'There's nothing to be embarrassed about,' he said quietly.

She put her hands on her cheeks and gave a small rueful laugh. Her actions, dainty and sweet, made him want to lean across and kiss her. But that would probably kick up her embarrassment to blushing levels.

'Of course, it's embarrassing...we are complete strangers.'

'I would hardly call us strangers. After all the things we've chatted about in the last few months? I think we know each other rather well.'

'That's overstating things a bit. Anyway, that was virtual chatting through the buffer of a computer. The reality, the physical reality of meeting you, is a little overwhelming, for me at least.' Her eyes begged for understanding.

'Fine, have it your way. For now,' Aryan acquiesced reluctantly.

Aryan sighed. She was right, damn it. They were virtual strangers, even if they'd been chatting almost every night for the last few months. The anonymity that type of communication afforded had given them a false sense of security and an unreal level of comfort. They'd exchanged no names, no information—no personal baggage of any sort. It had been wonderfully refreshing.

'What will you have to drink?' he asked.

Baban was hovering close by, not wanting to intrude. Aryan signaled for him to come closer.

'I'll start with a mushroom soup and then the paneer tikka panini,' she instructed Baban not bothering with the menu confirming Aryan's suspicion that she did frequent the cafe.

'Don't you want anything to drink? Soda? A glass of wine, maybe?' Aryan asked her.

'Water's fine. I...ah...don't have wine. I rarely drink anything alcoholic,' she confessed.

Aryan blinked. Wow! He didn't think he knew anyone who did not drink. He shrugged and ordered a single glass of Louis Jadot, Beaujolais '07, at Baban's recommendation, and then his dinner choices—a garden vegetable soup and the chicken casserole.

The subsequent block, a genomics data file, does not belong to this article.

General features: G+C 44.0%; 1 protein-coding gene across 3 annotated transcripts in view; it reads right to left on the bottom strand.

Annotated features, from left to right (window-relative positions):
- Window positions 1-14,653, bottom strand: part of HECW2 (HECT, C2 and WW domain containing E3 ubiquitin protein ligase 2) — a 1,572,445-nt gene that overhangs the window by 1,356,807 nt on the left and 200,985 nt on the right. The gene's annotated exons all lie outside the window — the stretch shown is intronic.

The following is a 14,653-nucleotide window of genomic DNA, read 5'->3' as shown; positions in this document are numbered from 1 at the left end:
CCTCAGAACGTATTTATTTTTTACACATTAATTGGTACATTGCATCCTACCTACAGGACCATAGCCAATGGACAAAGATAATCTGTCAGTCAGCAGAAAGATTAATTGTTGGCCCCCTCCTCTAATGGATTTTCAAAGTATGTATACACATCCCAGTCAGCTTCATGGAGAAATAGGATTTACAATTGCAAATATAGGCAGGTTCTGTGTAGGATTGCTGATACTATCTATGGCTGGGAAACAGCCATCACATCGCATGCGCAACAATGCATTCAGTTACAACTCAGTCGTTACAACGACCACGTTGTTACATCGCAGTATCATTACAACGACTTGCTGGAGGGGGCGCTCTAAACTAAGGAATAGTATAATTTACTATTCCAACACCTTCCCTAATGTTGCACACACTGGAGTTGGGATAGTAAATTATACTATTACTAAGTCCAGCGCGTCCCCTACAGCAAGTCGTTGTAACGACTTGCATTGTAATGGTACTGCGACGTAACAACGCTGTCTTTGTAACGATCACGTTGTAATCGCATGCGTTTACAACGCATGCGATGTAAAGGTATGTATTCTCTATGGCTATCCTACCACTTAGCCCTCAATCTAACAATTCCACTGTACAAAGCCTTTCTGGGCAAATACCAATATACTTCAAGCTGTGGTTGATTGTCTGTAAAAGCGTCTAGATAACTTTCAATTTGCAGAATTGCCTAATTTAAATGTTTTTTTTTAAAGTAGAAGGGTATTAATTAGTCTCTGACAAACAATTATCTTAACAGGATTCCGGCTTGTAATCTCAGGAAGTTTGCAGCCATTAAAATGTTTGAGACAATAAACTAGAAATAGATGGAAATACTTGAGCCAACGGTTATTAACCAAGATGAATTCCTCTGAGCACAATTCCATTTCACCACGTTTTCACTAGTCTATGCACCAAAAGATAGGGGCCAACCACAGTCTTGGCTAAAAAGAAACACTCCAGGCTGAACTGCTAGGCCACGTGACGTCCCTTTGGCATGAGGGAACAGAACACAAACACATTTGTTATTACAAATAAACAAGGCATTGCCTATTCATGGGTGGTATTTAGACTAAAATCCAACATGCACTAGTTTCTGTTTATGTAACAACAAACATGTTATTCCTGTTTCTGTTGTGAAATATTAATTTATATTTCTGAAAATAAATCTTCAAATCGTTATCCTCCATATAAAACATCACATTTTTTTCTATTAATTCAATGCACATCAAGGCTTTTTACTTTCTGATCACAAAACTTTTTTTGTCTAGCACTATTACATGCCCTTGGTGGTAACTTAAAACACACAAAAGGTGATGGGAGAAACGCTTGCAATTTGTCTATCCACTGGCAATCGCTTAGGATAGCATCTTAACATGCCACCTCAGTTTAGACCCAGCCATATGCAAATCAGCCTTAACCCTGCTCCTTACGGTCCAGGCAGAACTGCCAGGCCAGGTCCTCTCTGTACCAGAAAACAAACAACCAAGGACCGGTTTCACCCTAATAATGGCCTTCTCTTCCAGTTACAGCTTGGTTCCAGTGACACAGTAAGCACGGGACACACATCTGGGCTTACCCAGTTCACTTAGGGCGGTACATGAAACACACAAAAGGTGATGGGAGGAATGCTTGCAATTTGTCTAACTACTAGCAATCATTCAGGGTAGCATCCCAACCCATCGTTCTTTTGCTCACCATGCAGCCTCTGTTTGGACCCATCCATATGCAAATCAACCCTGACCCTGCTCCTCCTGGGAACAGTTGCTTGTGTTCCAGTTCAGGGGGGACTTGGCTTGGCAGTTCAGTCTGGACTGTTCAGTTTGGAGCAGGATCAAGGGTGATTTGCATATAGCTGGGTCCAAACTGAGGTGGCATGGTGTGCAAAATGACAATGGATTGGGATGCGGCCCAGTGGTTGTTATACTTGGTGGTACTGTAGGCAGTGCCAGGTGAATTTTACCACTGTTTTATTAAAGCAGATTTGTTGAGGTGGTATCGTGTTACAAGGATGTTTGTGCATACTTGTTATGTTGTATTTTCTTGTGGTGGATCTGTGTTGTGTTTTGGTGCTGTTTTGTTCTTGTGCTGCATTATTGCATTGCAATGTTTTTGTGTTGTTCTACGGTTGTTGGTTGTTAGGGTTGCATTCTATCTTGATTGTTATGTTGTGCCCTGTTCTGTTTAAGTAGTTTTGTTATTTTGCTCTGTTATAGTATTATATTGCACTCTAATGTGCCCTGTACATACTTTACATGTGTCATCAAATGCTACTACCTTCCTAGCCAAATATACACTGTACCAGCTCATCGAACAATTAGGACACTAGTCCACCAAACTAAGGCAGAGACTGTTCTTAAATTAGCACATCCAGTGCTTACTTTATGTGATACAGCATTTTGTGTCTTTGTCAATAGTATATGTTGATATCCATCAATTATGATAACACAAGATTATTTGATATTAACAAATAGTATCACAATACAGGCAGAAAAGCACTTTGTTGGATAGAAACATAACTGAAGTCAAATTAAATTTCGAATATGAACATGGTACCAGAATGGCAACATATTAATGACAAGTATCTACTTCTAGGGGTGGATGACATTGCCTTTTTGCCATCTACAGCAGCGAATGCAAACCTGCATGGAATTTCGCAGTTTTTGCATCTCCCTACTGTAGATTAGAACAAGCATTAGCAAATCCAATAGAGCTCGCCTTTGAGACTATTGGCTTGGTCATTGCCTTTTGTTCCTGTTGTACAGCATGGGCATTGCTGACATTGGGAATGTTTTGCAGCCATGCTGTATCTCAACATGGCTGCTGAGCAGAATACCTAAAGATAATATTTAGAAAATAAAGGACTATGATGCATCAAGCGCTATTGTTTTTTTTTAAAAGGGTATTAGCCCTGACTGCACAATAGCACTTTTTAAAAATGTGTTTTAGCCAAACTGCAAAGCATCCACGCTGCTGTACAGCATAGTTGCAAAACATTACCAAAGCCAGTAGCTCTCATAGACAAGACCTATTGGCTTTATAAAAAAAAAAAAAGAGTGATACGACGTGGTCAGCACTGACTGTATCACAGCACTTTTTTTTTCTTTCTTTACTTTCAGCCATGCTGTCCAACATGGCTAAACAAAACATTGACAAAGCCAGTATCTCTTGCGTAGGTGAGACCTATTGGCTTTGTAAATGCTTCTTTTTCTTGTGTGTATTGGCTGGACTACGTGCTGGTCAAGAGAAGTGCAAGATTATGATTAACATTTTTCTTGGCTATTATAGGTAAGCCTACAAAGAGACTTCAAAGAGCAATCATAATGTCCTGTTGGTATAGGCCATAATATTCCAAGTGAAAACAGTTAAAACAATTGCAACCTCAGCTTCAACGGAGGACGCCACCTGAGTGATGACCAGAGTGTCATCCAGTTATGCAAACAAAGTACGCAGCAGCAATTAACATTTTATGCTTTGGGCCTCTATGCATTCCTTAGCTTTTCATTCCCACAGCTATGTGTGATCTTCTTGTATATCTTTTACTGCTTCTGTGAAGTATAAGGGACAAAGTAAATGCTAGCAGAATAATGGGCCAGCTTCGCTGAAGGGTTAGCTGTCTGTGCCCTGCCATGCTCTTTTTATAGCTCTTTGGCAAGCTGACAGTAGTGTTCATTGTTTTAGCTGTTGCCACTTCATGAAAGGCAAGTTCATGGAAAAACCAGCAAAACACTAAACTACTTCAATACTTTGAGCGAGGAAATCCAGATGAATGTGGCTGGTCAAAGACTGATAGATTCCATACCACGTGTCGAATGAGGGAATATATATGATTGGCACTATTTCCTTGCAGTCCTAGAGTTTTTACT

'Is it a religious thing?' he asked.

'It's a my-body-cannot-tolerate-alcohol sort of thing.' She grinned, mischief lighting up her face.

The cheeky woman was imitating his faint but discernable Harry Potter accent, although very badly he noted. 'Ah! I see,' he exclaimed, deepening his accent deliberately.

She laughed outright. 'I do drink occasionally. It doesn't suit me. I get weird.'

'Next time then,' Aryan said. Getting weird sounded very promising, a situation loaded with possibilities.

'I'm also a vegetarian.' She dropped that bomb very casually.

Aryan shook his head. God had a strange sense of humour and this proved it. The perfect woman was sitting right in front of him telling him that she was not only imperfect but may be his polar opposite.

'Will you have a problem with the chicken at the table?'

'No,' she shrugged, 'just thought I'd mention it.' Her eyes narrowed. 'How old are you?' she asked.

'Twenty-five, almost twenty-six. Why?' A small white lie, he'd turned twenty-five only a month ago. Aryan clenched his jaw tight to keep from laughing.

He knew where this was going. He already knew that Worddiva was twenty-eight. But he had never disclosed his age to her. Very early in their acquaintance, she had snidely remarked on how stupid and childish men in their twenties behaved. How they were incapable of mature action and serious conversation. So, he had purposely not told her his own pathetically immature age.

She looked appalled. Aryan burst out laughing, thoroughly enjoying her distress.

'Oh my god,' she squeaked out. She looked ready to bolt again.

He was not letting her go that easily. It had taken him two months of schmoozing to get her to meet him. He braced himself to grab her if she so much as looked at the exit.

'It's no big deal,' he said, dismissively.

'Maybe not for you,' she retorted.

'So I'm two years younger than you. So bloody what?'

'Three years. You're a baby,' she exaggerated.

More like three and a half but he wasn't admitting that, yet. 'Do you want to see how completely un-babyish I am?' It was crude but he couldn't help it. He was annoyed.

'"Don't be an ass. See you just proved my point with your infantile high school humour.' She had the gall to raise her eyebrows at him.

'What has age got to do with anything? Besides, you did not complain about my high school humour while chatting. If I recall correctly, you happily enjoyed it.'

But before they could argue further, their soups arrived.

© Falguni Kothari